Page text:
Communities composed of older homes with residents who hold multiple jobs are far less likely to have smart thermostats and/or participate in research demonstrations and are thus less likely to be adequately represented in the data. Ironically, these homes are likely in more need of innovations that AI solutions could provide, given the wide variations in energy use throughout the day and evening. But there is often limited existing data on their thermal demands to inform future AI energy control designs.
Similarly, this data representation problem arises in the transportation sector. AI technologies have been built using GPS data pulled directly from vehicles or from the smart phones of riders in vehicles. Lacking a smart phone or a vehicle with GPS functions means your mobility behaviors are not captured in any data informing transportation technologies.
As an NREL researcher, King sees this data representation challenge as an opportunity to incorporate equity into early-stage research, to close the gap and get closer to NREL’s desired end-state: clean energy for everyone.
“This presents an opportunity to develop new foundational AI/ML approaches with innovative problem formulations that address needs of all communities,” King explained, noting that “small” data could be an untapped, vital resource for equity in early-stage research. “Data from hard-to-reach-communities is often small and sparse, but I think we can be creative and find a way to incorporate this data into our AI solutions.” NREL is investigating how AI/ML algorithms can generate synthetic data to accurately augment nonrepresentative data sets.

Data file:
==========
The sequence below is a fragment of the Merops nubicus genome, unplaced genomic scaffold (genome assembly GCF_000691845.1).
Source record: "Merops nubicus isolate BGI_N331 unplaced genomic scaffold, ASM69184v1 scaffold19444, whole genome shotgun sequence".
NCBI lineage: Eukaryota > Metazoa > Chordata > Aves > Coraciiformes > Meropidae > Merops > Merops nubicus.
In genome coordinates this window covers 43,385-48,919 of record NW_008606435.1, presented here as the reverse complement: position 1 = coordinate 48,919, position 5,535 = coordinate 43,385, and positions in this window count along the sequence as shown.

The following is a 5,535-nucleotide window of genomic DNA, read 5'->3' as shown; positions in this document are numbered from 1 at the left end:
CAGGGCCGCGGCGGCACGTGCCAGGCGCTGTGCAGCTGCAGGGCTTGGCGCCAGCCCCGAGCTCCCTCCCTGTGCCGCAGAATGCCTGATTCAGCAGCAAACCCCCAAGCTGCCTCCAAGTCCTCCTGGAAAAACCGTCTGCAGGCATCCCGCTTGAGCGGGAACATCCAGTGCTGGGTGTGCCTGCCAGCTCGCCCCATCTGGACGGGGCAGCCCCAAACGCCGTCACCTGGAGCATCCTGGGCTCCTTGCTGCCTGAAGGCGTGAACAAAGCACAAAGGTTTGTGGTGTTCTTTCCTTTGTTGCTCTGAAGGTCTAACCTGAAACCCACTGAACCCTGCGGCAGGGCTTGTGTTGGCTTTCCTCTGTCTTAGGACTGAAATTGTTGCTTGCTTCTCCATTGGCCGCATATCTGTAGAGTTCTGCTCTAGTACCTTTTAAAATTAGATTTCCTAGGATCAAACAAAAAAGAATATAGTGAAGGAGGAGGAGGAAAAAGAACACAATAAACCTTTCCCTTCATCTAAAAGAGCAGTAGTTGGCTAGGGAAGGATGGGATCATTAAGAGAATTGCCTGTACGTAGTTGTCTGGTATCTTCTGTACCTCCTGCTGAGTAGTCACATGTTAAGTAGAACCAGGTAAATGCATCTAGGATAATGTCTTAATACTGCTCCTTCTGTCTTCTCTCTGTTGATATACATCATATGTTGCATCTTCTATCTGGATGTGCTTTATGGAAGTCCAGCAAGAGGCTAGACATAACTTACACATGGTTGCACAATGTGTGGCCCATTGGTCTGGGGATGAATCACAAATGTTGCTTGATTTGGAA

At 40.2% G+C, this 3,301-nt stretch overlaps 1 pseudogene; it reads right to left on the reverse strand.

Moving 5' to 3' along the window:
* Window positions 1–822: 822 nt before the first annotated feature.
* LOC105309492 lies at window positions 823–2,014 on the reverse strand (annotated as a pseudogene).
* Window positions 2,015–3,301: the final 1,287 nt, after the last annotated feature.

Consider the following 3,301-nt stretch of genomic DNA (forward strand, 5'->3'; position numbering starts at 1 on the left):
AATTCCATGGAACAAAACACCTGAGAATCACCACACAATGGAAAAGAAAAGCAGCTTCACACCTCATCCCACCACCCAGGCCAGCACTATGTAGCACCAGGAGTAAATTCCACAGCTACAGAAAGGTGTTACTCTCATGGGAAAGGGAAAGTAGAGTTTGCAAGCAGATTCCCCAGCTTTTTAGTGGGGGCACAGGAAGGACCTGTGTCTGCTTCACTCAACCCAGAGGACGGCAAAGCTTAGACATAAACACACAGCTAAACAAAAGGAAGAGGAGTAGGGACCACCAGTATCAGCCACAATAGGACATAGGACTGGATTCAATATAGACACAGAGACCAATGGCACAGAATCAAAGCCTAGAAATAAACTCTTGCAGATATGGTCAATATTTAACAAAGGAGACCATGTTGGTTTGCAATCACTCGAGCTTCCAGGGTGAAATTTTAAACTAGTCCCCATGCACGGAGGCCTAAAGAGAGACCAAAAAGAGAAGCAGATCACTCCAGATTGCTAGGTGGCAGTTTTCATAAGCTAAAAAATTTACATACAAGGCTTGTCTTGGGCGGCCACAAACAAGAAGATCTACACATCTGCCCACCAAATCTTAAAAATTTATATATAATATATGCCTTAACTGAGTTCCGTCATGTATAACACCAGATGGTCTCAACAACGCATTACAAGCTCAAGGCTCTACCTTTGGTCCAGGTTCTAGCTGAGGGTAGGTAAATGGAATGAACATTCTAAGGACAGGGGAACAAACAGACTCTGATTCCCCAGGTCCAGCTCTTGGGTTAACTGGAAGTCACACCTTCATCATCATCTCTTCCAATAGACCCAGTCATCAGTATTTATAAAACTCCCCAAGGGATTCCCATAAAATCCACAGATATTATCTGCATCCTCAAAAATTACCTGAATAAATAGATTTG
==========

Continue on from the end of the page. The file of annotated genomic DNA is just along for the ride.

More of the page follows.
Beyond early-stage research, King and her colleagues are also identifying equity-focused steps to bring to the development and deployment phases too—from problem formulation, stakeholder engagement and impact assessment, to algorithm performance checks and application-specific analysis.
Insights Key To Unlock the Right Actions
The AITO has been instrumental in leading DOE in AI, launching a department-wide Responsible and Trustworthy (R&T) AI Task Force to turn stakeholder insights into action and establishing the AI Advancement Council (AIAC). Workforce development and AI training that embeds responsible and trustworthy principles, practices, and behaviors is already in progress; other task force activities include planning an extended reality proof-of-concept exercise and gathering cross-industry input through stakeholder focus sessions.
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The task force will incorporate outcomes from NREL’s March 2022 workshop into AITO’s AI Risk Management Playbook “to help guide good decision-making and stewardship of AI,” Isom explained, adding, “This isn’t about AI for clean energy only. R&T AI can be applied across dimensions such as humanitarian crisis and mental health.”
NREL's vision is a clean energy future for the world, and the laboratory is focused on developing and delivering solutions that enable all people to participate in and benefit from the transition to sustainable energy. Learn more about how NREL places energy justice at the center of our mission-driven work.